The idea is not new, and while it is easy to find skeptics, there are signs federal policy makers including President Joe Biden are looking to make higher education more accessible.
Her website describes her policies as part of an “intersectional agenda.” While there are dozens of ideas listed, a handful still say “coming soon,” including plans for a small business and cooperative economy, public banking, a wealth tax and people-centered technology.
Morales said those gaps will be filled in the next week or so, noting that many of the ideas are the direct result of community forums she’s held over the past year and represent ideas that have been “co-created” with the community, which is why some have taken more time to finalize. She also said her campaign has been largely volunteer-driven until recently, when she finally hit the threshold to secure more than $2 million in public-matching dollars.
That money will also go towards paid advertisements, which the campaign has not spent any money on yet, unlike several of the other mayoral campaigns including Ray McGuire, former Citigroup executive, and Shaun Donovan, a former Obama cabinet official, both of whom are polling at or around the same level as Morales after having spent millions on television ads.
“We haven’t done any of that. And we’re nipping at their heels,” said Morales, who said she will be investing in a strategic ad campaign that’s targeted and tells a compelling story at the right time.
While polls show nearly a quarter of voters are still undecided, others are making their calculations now.
“Dianne Morales is definitely a more radical candidate than any of the others. She’s going to be my first choice,” said Steven Bodzin, 50, a financial journalist who lives in Jackson Heights and was also at the Farmer’s Market on Sunday. “I think it’s highly unlikely she wins, but if she wins, great,” he added.
He said she locked in his vote after the Teens Take Charge candidate forum last month, where the moderators turned on the Macrarena and asked all the candidates to get up and dance. (Skip to 41-minutes in.)
Bodzin said Morales was the only one who “danced freely” and didn’t look like she was hiding something. He said that actually gave him insight into her leadership, and her willingness to do something despite what others may say about her.
“I actually found out about Dianne on TikTok,” said 19-year-old Lia Guzman who helped set up the campaign’s Brooklyn block party held earlier this month, “and I thought that was, first of all, like extremely cool,” she added. As a student at John Jay College, she said she’s drawn to Morales’ plan for free-CUNY. But she also appreciates seeing someone who comes from an experience like her own run for office.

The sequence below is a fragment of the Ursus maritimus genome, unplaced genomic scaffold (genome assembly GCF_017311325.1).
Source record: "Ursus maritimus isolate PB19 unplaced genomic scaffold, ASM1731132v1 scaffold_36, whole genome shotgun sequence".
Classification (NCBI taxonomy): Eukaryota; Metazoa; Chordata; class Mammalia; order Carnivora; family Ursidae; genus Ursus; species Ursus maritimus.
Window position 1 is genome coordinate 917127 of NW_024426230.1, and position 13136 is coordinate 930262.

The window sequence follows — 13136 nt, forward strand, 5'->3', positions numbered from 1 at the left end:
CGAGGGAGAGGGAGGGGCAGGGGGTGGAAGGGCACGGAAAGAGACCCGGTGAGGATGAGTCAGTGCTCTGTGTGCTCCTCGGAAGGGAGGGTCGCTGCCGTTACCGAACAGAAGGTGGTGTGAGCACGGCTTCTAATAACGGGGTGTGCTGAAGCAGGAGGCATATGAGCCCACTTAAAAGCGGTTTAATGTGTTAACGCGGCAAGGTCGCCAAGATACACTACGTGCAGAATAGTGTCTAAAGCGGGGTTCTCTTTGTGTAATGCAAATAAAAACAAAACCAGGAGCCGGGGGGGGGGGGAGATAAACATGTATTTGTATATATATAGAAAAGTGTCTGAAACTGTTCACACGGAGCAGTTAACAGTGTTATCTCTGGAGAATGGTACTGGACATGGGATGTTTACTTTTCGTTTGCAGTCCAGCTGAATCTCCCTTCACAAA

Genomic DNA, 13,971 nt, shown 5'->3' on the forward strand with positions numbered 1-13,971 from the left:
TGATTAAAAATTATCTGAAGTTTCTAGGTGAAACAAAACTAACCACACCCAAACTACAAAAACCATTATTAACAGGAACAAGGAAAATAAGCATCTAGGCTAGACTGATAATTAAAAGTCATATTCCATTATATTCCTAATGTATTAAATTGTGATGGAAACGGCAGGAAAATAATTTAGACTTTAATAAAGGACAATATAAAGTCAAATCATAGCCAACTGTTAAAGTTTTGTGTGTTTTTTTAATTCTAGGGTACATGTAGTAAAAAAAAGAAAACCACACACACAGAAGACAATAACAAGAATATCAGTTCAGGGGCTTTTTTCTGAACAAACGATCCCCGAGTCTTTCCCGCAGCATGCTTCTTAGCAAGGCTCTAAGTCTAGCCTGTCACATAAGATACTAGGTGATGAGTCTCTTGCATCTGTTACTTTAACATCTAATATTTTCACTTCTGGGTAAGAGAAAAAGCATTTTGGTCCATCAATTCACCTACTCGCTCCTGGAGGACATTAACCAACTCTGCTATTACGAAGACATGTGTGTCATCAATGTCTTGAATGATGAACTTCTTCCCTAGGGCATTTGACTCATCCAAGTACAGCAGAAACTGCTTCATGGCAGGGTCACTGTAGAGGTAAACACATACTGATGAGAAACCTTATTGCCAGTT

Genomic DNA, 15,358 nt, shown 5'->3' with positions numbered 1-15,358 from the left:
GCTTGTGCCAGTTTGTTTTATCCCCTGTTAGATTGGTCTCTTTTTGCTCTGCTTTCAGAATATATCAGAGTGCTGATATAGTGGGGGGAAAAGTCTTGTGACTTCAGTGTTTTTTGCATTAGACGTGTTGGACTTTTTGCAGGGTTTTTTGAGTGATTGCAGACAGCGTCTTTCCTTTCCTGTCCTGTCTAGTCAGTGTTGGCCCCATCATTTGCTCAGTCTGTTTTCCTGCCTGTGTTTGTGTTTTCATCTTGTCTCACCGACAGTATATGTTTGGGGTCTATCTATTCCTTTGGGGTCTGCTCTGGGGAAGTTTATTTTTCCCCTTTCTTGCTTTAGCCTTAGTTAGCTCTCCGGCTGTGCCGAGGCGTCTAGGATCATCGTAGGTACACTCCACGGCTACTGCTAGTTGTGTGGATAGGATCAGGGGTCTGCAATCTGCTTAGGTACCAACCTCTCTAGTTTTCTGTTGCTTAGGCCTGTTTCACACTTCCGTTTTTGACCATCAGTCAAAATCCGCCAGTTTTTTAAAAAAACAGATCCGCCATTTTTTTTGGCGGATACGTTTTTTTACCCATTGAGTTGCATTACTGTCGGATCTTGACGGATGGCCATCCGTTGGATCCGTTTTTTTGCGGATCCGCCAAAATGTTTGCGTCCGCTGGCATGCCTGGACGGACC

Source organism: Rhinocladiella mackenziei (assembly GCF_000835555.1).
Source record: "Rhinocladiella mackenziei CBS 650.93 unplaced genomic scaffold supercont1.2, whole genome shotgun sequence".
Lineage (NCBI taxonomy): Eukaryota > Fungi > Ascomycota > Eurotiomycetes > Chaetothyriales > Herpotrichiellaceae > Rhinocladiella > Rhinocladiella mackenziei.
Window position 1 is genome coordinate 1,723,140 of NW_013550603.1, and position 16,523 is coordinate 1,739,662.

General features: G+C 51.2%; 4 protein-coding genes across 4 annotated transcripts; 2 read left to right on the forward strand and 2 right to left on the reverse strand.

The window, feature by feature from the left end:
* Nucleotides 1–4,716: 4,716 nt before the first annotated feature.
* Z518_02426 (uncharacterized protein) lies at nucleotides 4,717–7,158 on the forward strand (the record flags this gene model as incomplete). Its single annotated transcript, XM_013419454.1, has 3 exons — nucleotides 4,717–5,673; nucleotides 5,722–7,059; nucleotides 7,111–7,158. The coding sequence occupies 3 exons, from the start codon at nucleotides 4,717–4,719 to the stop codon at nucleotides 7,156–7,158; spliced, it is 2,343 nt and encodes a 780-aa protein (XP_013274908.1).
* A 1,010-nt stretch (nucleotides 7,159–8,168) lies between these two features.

Morales has made a concerted effort to welcome young supporters and volunteers to her campaign, tapping into their community organizing and digital media savvy to elevate her brand and signature ombre sunset logo across various platforms.
The campaign plans to step up grassroots efforts in the final six-week stretch and is actively recruiting and training volunteers.
At the same time, progressive leaders and organizations remain cautious. The Working Families Party initially issued a ranked-choice endorsement with Morales as their number two and Maya Wiley as their number three behind Stringer. When the WFP rescinded support for Stringer, it left Morales and Wiley as a dual endorsement.
Wiley remains a formidable challenger, with higher poll numbers, more money, and the backing of labor union 1199 SEIU which has a history of being able to turn out the vote. Still Fuchs, the Columbia University political scientist, said Wiley has baggage because of her time working as legal counsel to Mayor Bill de Blasio. She also said Wiley has no track record delivering services.
“Dianne Morales did run the not-for-profits, which is better experience for running the city,” said Fuchs, who doesn’t believe anyone, including Stringer, should be counted out of this race.
“I would really caution against any kind of infighting among the progressives over who we need to coalesce around or why this progressive candidate versus that one,” said Brooklyn State Senator Jabari Brisport, an unequivocal Morales supporter.
He said all three of the leading progressives candidates , Stringer, Wiley and Morales, face a bigger challenge: none of them is polling in the top two. That space has been consistently occupied by Andrew Yang and Brooklyn Borough president Eric Adams.
“We need to, as progressives, figure out why are candidates not doing better in these polls?” Brisport added saying progressives need to fine tune their messaging fast, with less than six weeks before early voting begins ahead of the June 22nd primary.
For Morales, she said she felt her momentum rising and she’s ready to exceed people’s expectations in this race.
“On the one hand, there’s a part of me that’s like, ‘OK, you know, feel free to keep underestimating us,” she said. Then, with a flicker of fight in her eye, she added, “And then there’s a part of me that’s like, ‘don’t sleep on this campaign.’”